This thrift shop is not solely a place to look for 80s costumes and ugly Christmas sweaters. Angels Attic avoids being deemed a “junk store.”

“The thing is, we are very meticulous about what we put out there. We want to be as near as we can to upscale. We have a lot of new stuff with labels, we have a lot of brand names—Aeropostale, Abercrombie and Fitch, you name it. Even for guys, Brooks Brothers suits and shirts brand new. We’ve got some pretty good deals out there,” Crook said.

Henry Rogers, sophomore, has lived in Murray for as long as Angels Attic has been open.

“I can’t really remember it not being there,” Rogers said. “I usually will go there maybe once a month or more because it seems like that gives them plenty of time to process the “new” used things that people are bringing.”

Rogers and Crook agree the items people donate to Angels Attic can be pretty amazing.

“We had a 1923 player piano that (someone brought in) and that was awesome,” Crook said, “And as a musician and someone who used to restore furniture, I almost bought it myself to restore. It was so nice, and that shocked me. Two weeks ago I had someone who gave me a minivan, I mean, it had 200,000 miles on it, but to be that old it was nice! We even got a boat one time.”

Walking into Angels Attic is a different experience from week to week, from the clothing in the front to the couches in the back of the store, Crook said.

“When I go out there, I’ll say, ‘I can’t believe someone donated that!’ I’ve said that a thousand times and that’s what makes it so fun. There’s always something different, and I love it,” Crook said.

Some of the Angels Attic customers know exactly what they are looking for when they walk through the doors. Rogers has even developed his own system.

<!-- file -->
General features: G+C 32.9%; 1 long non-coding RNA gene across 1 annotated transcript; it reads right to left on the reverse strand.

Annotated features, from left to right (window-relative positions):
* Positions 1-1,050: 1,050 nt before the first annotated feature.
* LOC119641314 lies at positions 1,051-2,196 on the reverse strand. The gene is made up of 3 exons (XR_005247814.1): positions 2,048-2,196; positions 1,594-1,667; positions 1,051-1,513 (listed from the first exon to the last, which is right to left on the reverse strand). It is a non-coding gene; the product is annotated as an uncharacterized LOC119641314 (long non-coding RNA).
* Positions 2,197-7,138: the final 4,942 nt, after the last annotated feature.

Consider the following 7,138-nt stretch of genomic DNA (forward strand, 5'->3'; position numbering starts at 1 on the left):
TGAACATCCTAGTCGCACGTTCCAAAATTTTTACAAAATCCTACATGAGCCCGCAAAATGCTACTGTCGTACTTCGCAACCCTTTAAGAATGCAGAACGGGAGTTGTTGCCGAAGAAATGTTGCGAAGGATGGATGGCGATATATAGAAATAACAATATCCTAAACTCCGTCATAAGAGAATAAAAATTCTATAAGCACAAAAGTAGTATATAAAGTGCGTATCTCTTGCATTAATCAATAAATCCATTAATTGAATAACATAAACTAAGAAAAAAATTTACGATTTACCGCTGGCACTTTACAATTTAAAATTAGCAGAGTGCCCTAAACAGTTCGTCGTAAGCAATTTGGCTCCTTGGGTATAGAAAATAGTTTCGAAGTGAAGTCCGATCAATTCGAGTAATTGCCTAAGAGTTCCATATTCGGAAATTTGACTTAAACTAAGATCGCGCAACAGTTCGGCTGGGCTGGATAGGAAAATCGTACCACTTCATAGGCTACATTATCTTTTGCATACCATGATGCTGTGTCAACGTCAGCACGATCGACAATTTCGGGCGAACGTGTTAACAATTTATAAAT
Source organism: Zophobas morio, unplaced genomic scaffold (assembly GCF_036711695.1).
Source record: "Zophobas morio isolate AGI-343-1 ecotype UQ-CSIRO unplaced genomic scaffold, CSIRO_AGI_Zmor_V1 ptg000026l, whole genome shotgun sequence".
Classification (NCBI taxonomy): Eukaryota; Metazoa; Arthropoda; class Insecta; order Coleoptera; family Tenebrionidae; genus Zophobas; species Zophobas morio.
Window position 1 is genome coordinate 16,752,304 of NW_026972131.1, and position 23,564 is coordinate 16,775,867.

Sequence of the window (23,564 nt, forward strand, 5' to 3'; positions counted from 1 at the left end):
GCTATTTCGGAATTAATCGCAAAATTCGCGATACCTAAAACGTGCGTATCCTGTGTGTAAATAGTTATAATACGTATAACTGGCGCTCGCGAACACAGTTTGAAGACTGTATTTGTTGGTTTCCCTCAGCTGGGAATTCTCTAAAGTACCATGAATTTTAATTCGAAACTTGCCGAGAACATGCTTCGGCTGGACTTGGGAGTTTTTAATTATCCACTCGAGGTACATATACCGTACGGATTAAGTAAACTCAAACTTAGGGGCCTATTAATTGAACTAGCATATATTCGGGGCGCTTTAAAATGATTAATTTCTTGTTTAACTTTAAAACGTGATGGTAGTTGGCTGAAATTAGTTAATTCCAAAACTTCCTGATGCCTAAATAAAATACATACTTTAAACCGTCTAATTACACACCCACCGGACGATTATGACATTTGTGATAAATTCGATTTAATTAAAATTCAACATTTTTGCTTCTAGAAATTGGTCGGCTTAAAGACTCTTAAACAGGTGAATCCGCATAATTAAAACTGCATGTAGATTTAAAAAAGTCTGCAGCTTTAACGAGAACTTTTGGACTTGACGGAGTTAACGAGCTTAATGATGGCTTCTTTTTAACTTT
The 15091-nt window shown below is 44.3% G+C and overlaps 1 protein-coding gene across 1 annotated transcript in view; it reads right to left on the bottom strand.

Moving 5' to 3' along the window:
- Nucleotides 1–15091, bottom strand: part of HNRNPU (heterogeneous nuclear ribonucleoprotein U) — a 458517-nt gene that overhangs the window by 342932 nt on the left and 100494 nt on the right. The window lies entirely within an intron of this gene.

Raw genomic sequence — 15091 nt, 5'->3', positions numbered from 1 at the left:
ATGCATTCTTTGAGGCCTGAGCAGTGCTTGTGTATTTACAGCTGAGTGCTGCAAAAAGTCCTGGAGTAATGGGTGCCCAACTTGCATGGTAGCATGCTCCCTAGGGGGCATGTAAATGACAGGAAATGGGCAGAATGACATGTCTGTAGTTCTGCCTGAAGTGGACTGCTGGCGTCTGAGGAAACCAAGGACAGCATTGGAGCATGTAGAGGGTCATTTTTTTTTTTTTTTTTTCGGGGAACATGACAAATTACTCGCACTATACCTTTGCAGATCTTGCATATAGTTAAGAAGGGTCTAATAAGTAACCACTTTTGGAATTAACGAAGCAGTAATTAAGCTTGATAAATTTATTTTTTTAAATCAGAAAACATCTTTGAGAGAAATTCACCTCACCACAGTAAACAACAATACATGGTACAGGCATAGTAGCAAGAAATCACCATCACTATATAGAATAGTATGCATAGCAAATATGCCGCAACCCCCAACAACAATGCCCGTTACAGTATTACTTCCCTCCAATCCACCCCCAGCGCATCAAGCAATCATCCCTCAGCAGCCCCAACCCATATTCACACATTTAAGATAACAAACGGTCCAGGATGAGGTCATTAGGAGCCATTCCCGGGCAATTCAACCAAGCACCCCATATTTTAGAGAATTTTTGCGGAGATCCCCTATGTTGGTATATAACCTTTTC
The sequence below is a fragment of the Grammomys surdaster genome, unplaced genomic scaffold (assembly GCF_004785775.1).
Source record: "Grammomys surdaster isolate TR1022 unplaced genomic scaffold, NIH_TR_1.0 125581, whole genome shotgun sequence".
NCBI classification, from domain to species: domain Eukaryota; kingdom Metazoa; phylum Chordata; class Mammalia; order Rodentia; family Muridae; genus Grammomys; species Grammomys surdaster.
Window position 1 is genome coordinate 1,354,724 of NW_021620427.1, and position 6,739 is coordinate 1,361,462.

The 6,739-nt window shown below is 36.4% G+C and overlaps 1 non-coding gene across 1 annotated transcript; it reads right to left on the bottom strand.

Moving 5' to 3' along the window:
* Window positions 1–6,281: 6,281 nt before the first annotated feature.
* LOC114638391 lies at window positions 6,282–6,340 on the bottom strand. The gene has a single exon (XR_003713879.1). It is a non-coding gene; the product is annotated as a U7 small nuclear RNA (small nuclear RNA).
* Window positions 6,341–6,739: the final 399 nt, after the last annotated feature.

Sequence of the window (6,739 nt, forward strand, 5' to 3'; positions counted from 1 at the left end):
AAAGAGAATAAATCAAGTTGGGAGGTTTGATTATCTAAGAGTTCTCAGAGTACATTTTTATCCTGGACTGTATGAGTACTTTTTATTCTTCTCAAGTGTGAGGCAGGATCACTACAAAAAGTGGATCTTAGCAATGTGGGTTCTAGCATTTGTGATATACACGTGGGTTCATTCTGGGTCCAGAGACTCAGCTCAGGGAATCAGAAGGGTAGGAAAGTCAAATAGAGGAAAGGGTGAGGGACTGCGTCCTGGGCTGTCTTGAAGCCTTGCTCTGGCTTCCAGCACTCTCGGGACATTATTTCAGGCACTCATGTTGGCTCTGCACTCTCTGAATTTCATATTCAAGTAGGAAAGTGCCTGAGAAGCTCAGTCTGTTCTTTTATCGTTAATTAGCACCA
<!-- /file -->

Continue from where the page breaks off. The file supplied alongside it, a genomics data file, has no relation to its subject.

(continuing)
“The first thing I always check out is to see what suits they have in because something about vintage suits and stuff like that is really cool to me,” Rogers said. “I’ve bought seven suits from there now, and they sell them for all of five dollars, or three dollars if you just get a jacket. That’s the first thing I go and look at, and for whatever reason, every suit I’ve bought there fits me absolutely perfect, they’re just perfect suits. Then I look at their ties because they have ties for ten cents, which is crazy, and I love ties. Another one of the big things I’ll look at is their book section.”

The system Angels Attic has works for local Murray residents, Murray State students, volunteers and staff members that work there, Crook said.

“We sell so cheap, and people know it,” Crook said. “That’s why they’re lined up here every day to get bargains. I’ve never seen a place like this, and what I like about it is that it’s always different. Something’s going on all the time.”

Said Rogers: “I would recommend everybody appreciate the stuff they do. Go check it out every once in awhile. It supports Angels Clinic, it’s local, and it’s an awesome place.”

Story by Maddie Mucci, Staff writer.